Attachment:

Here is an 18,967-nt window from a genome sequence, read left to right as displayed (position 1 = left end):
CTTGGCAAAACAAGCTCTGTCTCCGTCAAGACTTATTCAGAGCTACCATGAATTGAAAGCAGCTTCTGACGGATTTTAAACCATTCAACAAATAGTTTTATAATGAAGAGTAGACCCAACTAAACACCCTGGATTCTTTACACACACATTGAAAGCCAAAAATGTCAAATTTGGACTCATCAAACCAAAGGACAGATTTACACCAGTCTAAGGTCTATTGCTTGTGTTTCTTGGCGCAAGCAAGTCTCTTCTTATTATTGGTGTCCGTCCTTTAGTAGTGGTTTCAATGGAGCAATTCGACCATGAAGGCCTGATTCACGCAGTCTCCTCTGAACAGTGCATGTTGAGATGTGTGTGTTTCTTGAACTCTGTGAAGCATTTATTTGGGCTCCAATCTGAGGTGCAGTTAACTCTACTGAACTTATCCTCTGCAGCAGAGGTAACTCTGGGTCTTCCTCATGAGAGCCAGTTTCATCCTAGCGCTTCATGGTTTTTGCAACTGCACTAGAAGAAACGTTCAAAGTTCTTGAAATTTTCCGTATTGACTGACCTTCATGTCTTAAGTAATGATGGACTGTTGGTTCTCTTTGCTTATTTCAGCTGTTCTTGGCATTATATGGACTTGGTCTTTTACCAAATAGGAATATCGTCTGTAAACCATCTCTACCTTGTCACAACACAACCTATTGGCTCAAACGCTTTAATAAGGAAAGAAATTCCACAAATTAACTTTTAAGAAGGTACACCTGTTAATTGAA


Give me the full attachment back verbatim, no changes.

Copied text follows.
Here is an 18,967-nt window from a genome sequence, read left to right as displayed (position 1 = left end):
CTTGGCAAAACAAGCTCTGTCTCCGTCAAGACTTATTCAGAGCTACCATGAATTGAAAGCAGCTTCTGACGGATTTTAAACCATTCAACAAATAGTTTTATAATGAAGAGTAGACCCAACTAAACACCCTGGATTCTTTACACACACATTGAAAGCCAAAAATGTCAAATTTGGACTCATCAAACCAAAGGACAGATTTACACCAGTCTAAGGTCTATTGCTTGTGTTTCTTGGCGCAAGCAAGTCTCTTCTTATTATTGGTGTCCGTCCTTTAGTAGTGGTTTCAATGGAGCAATTCGACCATGAAGGCCTGATTCACGCAGTCTCCTCTGAACAGTGCATGTTGAGATGTGTGTGTTTCTTGAACTCTGTGAAGCATTTATTTGGGCTCCAATCTGAGGTGCAGTTAACTCTACTGAACTTATCCTCTGCAGCAGAGGTAACTCTGGGTCTTCCTCATGAGAGCCAGTTTCATCCTAGCGCTTCATGGTTTTTGCAACTGCACTAGAAGAAACGTTCAAAGTTCTTGAAATTTTCCGTATTGACTGACCTTCATGTCTTAAGTAATGATGGACTGTTGGTTCTCTTTGCTTATTTCAGCTGTTCTTGGCATTATATGGACTTGGTCTTTTACCAAATAGGAATATCGTCTGTAAACCATCTCTACCTTGTCACAACACAACCTATTGGCTCAAACGCTTTAATAAGGAAAGAAATTCCACAAATTAACTTTTAAGAAGGTACACCTGTTAATTGAA